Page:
Are you moving to something, or away from something? Perhaps you were born, raised and educated on the West Coast, but you’ve always wanted an East Coast experience; you’ll be thrilled to have a job in D.C., Boston or New York – you just want to move East. Or, maybe you’ve recently been let go from a job or suffered a relationship breakup and you need a change of pace… to start fresh, reinvigorate your career and your life, but it doesn’t really matter that much where you go. A little research can go a long way. Again, determining whether jobs in your field are plentiful in your chosen city is a huge factor as to whether it will be livable for you.  If you don’t have a specific destination, research your field and let that dictate where you move. Are you in a high-tech field like nanotechnology? Consider a location where there’s a nanotechnology college or research being done in the field, because that’s where the jobs are.

The 12 Step Checklist For A Successful Business Partnership

A successful business partnership has many similarities with a successful marriage. In some ways it is even more challenging to build such a partnership.

The first question you should ask yourself is, “Do you really need a partner?” If you can create a viable business without a partner you are probably well advised to take that route. It may be that a partner is essential to complement your talents, to sell to customers, to help handle the work load or to bring needed financing. In that case, you and that partner should consider together whether it will work for you both by going through the following checklist.

It is often said that you learn more from your failures than from your successes. At one time in my life I was one of two equal partners in an R&D start up, which eventually involved VC (venture capital) partners. This checklist reflects that learning experience combined with what others have set out in similar checklists.

You should consider every one of the twelve items in this list in an honest and open way with your partner before either of you commit to the partnership. The more critical elements in that real life situation are discussed in the case study that follows the checklist.

Key Partner Attributes

1. Absolute trust in each other

This is rightly set as the #1 condition since without it disaster may well occur at some time in the future. One boss I had said that this meant you would be comfortable in leaving your wallet (or handbag) for safe keeping with your partner. I think that is an excellent test of your trust. The ultimate condition here is that such trust will be durable even if circumstances go awry.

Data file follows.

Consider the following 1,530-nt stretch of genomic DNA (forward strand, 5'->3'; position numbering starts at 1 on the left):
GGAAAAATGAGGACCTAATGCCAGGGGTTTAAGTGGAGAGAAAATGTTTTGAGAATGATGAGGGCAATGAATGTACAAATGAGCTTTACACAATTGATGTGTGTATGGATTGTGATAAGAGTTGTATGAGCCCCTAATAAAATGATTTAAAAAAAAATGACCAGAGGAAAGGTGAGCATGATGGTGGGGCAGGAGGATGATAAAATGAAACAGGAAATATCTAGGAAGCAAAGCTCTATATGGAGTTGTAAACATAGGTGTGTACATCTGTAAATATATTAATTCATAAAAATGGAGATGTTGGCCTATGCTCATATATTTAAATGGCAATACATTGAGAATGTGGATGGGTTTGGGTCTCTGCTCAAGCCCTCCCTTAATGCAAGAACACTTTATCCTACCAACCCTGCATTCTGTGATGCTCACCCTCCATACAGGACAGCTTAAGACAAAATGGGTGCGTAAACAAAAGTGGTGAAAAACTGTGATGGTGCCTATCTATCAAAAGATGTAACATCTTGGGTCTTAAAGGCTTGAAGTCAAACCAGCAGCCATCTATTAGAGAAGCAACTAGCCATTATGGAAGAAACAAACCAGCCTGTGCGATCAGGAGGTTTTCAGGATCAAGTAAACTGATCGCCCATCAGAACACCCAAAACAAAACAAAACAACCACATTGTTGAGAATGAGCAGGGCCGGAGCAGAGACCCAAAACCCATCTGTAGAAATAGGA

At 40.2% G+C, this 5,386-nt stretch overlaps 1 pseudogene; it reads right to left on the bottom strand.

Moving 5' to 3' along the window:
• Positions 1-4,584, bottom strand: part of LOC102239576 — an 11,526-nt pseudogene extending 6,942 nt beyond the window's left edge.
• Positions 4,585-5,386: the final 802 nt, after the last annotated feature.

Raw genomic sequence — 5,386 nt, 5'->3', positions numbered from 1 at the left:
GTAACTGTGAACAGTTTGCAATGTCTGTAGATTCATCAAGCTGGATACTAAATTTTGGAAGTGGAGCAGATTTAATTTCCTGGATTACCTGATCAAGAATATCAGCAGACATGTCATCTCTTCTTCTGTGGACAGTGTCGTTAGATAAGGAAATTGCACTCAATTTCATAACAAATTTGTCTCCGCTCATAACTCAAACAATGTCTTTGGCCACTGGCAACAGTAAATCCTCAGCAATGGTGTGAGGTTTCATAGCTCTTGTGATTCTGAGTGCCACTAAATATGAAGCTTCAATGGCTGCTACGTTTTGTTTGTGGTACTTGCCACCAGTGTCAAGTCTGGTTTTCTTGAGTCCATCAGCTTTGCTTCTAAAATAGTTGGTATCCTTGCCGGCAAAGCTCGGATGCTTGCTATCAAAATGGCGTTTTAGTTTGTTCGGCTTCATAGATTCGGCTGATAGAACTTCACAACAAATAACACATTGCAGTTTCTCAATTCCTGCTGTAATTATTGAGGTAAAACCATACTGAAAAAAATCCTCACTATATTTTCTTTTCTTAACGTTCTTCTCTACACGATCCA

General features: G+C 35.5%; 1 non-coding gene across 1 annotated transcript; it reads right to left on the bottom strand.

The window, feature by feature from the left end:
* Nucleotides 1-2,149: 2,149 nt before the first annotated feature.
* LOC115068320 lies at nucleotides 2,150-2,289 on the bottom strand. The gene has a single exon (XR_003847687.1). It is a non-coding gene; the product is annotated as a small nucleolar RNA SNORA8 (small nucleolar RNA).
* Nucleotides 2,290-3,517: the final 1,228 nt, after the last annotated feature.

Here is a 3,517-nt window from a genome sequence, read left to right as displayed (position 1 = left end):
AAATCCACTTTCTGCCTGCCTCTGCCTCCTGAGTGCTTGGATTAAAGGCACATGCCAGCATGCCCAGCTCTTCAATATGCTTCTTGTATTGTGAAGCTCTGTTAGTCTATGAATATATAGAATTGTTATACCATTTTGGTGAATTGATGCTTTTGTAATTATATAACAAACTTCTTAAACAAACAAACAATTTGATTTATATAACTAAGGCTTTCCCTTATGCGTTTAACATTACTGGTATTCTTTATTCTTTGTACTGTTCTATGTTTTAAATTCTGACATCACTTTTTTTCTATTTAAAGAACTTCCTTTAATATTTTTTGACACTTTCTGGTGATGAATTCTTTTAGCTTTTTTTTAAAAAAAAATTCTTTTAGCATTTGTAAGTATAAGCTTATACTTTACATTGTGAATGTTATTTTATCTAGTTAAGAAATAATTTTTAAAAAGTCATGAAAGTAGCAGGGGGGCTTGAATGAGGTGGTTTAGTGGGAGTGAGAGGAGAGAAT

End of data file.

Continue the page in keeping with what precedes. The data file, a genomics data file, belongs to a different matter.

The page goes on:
2. Complementary skills

If you both have the same skill set, then the reason for the partnership is somewhat weaker. When skills are complementary, much richer creativity is possible and you have the benefit of different points of view.

3. Compatible working habits

Nothing will sap motivation faster than feeling your partner is not pulling his/her weight. You do not need to follow the same work schedule and indeed different work schedules may give better coverage to satisfy customer needs. Each partner should feel that there is a fair division of labor.

4. Good communication

Nothing will erode that absolute trust faster than a failure to communicate important news or decisions. With modern technology and smart phones there is no excuse for not staying in touch on important issues.

An Open Letter to the Scared And Uncertain

No one said it would be easy. The whole being an entrepreneur and starting a business thing. But you knew that when you made the decision to, well, do it.

You could fail! You better have a plan B.

Maybe you should just finish up school first. It’s rough out there!

Pay your dues, put your time in, and just work your way up.

Be patient. Because good things come to people who wait.

You’ve heard it. You may have even believed it. Maybe you still do.

Plan B’s. Waiting. Paying dues. Putting time in. More waiting. Combine that useless conventional wisdom with complacency, dis-satisfaction and serve it up with a side of uncertainty and fear. It’s the perfect concoction of mojo that slowly poisons (and eventually kills) desires, ambitions, and ideas.

The thing though? You’re not conventional. You’re more inventional. And invention beats convention every time. You know that already though.